Strikwerda grew up in Fontana and attended junior high at Southridge Middle School and attended Fontana High School.
I went to college later in life, as a mother of many children,” Strikwerda said. “I homeschooled my boys and there was a movement in 2009 about requiring parents to have a credential in order to homeschool their children. As a result, I decided to get my teaching credential because I was not going to allow the state to dictate what education was best for my children.”
That launched her foray into obtaining her master’s degree and doctorate in the educational field, which accounts now for her professional engagement as an educator, as both the principal of Excelsior Academy and as an adjunct professor at Redlands University, where she is involved in teaching “our future teachers,” she said.
Strikwerda said she is qualified to hold the position she seeks on the school board.
I am a mother of six boys, all who have learned to be successful and are successful. Some of mine are gifted and needed me to advocate for challenging educational experiences connected to their personal life goals. One of mine has special needs and needed me to advocate for services that support his learning needs. As an educator who knows education, I understand the ins and outs of the institutional system of education. I live, breathe and work in education and I have the skills and knowledge to make a difference in our community by applying what I know, and I am courageous to ask the hard questions to ensure that those who are often overlooked are seen and heard. I truly care for all of our students.”
Strikwerda is vying against Teri Boon and Bob Miller for the Area 5 position on the board.
She said she is distinguished from her opponents in that “I am an experienced educator who has the skills and knowledge to support the outstanding programs that exist inside the Yucaipa-Calimesa Joint Unified School District, while also listening to the parents, students, teachers, and staff to ask appropriate, timely and relevant questions pertaining to policy and state and federal law to ensure that we are providing the highest quality education that our schools can provide. I am an educator who understand the K-12 educational system. As a mother, former teacher, principal, and teacher-educator at the University of Redlands, I bring both professional and personal life understanding of what quality education looks like, and what it means to provide for the individual needs of all students so they can reach their highest potential.”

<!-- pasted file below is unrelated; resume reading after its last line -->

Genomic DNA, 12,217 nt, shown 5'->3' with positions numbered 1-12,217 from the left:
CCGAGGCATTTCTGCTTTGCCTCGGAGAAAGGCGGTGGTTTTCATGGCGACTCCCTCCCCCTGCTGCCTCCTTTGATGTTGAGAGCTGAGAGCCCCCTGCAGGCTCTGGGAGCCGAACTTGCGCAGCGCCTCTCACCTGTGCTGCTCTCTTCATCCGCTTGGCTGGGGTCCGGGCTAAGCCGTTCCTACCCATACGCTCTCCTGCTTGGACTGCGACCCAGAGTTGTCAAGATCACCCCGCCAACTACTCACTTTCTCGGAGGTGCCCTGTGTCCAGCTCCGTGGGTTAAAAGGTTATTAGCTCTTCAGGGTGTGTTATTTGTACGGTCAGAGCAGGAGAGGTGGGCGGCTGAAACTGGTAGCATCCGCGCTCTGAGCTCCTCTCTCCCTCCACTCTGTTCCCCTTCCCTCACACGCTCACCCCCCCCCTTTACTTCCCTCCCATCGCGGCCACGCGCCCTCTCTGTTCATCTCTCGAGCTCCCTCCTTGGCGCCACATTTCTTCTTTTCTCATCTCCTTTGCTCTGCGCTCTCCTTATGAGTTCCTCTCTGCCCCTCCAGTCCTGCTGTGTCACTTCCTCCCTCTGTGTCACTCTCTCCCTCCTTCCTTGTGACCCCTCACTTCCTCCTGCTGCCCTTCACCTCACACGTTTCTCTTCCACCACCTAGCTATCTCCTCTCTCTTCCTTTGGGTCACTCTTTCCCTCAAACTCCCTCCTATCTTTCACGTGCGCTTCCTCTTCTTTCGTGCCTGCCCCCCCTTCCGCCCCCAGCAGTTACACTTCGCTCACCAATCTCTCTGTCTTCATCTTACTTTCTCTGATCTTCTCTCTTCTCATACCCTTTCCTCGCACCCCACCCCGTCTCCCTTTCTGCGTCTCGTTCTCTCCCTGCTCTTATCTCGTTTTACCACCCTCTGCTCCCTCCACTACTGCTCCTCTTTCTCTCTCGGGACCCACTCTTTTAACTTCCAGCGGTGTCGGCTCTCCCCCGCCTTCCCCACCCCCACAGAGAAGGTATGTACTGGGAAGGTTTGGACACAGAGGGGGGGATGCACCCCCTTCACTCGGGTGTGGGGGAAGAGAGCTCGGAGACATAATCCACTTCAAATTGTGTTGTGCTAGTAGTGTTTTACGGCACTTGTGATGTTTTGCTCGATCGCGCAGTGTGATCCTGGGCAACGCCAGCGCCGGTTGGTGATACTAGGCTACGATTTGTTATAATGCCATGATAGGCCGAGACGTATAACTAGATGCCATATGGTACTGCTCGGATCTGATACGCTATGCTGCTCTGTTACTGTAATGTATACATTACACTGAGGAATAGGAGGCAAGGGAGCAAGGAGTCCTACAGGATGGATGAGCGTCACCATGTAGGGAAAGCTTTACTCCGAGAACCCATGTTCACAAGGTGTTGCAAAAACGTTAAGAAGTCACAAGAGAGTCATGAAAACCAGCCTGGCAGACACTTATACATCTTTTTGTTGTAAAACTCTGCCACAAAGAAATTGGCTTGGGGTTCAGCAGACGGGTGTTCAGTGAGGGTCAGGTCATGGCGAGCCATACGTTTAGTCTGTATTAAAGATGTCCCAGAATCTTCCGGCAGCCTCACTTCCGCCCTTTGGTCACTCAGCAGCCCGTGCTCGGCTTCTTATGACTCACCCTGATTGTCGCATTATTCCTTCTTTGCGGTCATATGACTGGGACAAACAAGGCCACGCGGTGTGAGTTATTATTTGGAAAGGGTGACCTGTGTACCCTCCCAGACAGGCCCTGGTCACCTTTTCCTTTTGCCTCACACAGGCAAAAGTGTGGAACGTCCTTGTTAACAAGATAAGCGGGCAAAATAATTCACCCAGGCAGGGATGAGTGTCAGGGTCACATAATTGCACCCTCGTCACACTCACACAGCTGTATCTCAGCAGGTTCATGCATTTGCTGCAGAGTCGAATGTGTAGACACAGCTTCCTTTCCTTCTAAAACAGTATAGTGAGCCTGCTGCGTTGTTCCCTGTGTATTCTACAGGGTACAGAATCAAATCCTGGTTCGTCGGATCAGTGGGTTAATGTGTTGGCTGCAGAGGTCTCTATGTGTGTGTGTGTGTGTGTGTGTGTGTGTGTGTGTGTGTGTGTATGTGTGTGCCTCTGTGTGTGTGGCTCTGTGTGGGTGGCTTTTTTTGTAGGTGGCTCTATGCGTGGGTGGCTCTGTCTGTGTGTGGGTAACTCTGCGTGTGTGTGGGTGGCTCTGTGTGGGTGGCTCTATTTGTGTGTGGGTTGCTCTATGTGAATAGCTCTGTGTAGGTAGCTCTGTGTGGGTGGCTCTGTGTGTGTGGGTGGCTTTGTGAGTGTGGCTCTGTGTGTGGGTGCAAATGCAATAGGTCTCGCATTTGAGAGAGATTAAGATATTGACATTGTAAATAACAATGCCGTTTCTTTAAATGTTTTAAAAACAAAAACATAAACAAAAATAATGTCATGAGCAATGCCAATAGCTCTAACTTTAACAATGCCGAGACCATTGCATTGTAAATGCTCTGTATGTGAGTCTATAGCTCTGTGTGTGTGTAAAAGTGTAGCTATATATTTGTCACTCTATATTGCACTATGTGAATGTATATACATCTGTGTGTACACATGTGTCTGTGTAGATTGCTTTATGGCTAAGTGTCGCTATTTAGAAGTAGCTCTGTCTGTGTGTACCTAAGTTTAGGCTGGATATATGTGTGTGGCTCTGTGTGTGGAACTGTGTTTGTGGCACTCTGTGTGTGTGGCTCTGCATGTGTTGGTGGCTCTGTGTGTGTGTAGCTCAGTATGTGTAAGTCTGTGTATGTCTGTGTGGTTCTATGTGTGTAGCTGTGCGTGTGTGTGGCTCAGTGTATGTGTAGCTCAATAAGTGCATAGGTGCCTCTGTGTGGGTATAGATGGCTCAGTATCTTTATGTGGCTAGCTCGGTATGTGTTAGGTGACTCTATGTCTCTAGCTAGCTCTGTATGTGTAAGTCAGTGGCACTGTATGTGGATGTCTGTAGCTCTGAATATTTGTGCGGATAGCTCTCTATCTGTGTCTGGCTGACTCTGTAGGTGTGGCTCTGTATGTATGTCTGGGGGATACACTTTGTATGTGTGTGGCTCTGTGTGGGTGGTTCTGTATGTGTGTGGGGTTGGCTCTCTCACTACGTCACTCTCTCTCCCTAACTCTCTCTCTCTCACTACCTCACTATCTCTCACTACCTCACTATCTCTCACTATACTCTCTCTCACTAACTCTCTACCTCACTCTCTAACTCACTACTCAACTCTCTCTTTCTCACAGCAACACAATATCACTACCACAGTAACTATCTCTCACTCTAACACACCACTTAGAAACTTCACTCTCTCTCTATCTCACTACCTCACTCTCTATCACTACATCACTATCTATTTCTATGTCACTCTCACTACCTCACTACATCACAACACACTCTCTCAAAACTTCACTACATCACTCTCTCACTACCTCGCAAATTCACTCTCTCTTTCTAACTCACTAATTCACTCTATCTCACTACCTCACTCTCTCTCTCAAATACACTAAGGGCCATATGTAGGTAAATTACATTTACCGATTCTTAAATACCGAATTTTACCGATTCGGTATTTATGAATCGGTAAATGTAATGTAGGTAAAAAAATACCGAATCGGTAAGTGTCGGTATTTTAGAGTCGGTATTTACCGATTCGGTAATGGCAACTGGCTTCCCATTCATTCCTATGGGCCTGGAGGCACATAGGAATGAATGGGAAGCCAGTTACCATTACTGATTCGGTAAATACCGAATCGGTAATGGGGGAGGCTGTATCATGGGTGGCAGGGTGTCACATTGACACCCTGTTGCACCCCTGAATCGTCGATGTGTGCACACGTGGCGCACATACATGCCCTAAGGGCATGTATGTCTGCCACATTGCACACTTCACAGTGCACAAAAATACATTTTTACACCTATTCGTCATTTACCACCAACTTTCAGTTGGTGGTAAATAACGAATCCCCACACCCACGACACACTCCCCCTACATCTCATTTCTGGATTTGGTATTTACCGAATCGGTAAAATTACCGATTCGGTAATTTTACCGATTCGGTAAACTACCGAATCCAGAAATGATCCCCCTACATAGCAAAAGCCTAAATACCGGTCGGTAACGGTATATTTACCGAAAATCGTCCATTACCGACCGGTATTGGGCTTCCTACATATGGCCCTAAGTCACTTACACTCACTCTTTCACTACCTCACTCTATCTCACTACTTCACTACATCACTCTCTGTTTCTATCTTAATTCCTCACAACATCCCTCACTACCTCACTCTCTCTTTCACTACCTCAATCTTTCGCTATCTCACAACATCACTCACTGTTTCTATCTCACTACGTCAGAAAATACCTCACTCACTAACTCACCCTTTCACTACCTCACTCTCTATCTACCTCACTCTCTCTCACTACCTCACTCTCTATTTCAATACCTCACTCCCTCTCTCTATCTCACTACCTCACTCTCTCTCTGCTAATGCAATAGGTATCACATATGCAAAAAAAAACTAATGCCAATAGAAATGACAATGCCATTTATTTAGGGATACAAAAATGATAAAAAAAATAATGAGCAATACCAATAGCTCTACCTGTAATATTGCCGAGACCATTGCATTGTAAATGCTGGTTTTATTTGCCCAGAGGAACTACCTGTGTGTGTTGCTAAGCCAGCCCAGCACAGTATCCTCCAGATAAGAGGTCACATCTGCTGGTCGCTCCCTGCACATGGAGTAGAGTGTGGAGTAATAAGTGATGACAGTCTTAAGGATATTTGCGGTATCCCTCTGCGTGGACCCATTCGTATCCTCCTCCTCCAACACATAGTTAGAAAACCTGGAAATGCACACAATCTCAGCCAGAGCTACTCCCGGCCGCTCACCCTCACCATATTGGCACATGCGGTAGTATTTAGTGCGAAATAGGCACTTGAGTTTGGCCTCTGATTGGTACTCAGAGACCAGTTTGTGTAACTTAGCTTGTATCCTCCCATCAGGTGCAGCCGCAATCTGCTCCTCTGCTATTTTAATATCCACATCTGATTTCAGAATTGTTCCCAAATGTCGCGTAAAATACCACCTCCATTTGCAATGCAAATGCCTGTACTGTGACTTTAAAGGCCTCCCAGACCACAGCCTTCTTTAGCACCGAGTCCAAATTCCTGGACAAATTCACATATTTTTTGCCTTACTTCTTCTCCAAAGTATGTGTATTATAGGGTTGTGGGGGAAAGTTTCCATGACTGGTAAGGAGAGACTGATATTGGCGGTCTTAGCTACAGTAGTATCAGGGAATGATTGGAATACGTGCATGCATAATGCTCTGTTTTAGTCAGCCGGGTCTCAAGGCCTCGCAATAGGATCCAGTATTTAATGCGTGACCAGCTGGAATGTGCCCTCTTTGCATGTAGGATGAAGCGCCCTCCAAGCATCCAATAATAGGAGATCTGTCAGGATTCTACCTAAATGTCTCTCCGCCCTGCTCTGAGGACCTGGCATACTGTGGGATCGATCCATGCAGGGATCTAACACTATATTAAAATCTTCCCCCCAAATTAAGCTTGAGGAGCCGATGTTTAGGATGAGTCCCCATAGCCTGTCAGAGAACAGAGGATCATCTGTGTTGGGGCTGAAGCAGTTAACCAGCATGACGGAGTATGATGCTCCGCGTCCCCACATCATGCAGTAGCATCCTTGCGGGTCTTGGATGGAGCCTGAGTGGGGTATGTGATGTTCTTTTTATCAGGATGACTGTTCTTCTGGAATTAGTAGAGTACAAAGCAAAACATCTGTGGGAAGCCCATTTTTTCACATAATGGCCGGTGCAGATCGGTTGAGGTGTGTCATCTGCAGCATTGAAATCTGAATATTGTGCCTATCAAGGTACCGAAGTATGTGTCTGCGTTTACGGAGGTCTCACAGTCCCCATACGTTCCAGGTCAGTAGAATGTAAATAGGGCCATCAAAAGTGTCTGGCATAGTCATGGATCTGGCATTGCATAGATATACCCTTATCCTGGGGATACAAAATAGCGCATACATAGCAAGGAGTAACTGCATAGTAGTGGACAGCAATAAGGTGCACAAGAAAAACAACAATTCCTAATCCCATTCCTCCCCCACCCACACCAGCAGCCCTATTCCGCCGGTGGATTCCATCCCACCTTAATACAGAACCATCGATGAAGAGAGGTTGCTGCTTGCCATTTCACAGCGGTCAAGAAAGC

She said she represents a superior choice to serve on the school board because, “I will value, honor, and recognize all voices in our community and be a strong voice for our parents. I will ask questions using a critical lens and support the focus of continual improvement by using multiple data points, including both qualitative and quantitative data to identify areas of growth and celebrate our successes and to inform and govern the school with the intention to meet the needs of all our students.”
Proudly, Strikwerda said, “I have raised six boys of my own. My oldest is a sixth-grade elementary school teacher in Victorville and my youngest, 13, attends Park View Middle School here in Yucaipa. I have a son who attends Crafton Hills College, a son who is serving our county in the Navy, a son who went to Point Loma Nazarene in San Diego, and another son who is a senior this year.”
Strikwerda said, “I believe that our entire nation depends on how well we work together to educate our children. I heard it once said that our children are our greatest asset. I am asking for the votes of the residents of Area 5 to ensure quality education that meets the individual needs of our children with urgency.”
Strikwerda has been endorsed by educators representing all political parties. Pointing out that school board is a nonpartisan office, she vowed she will ensure collaboration of all constituents. He school board candidacy website is: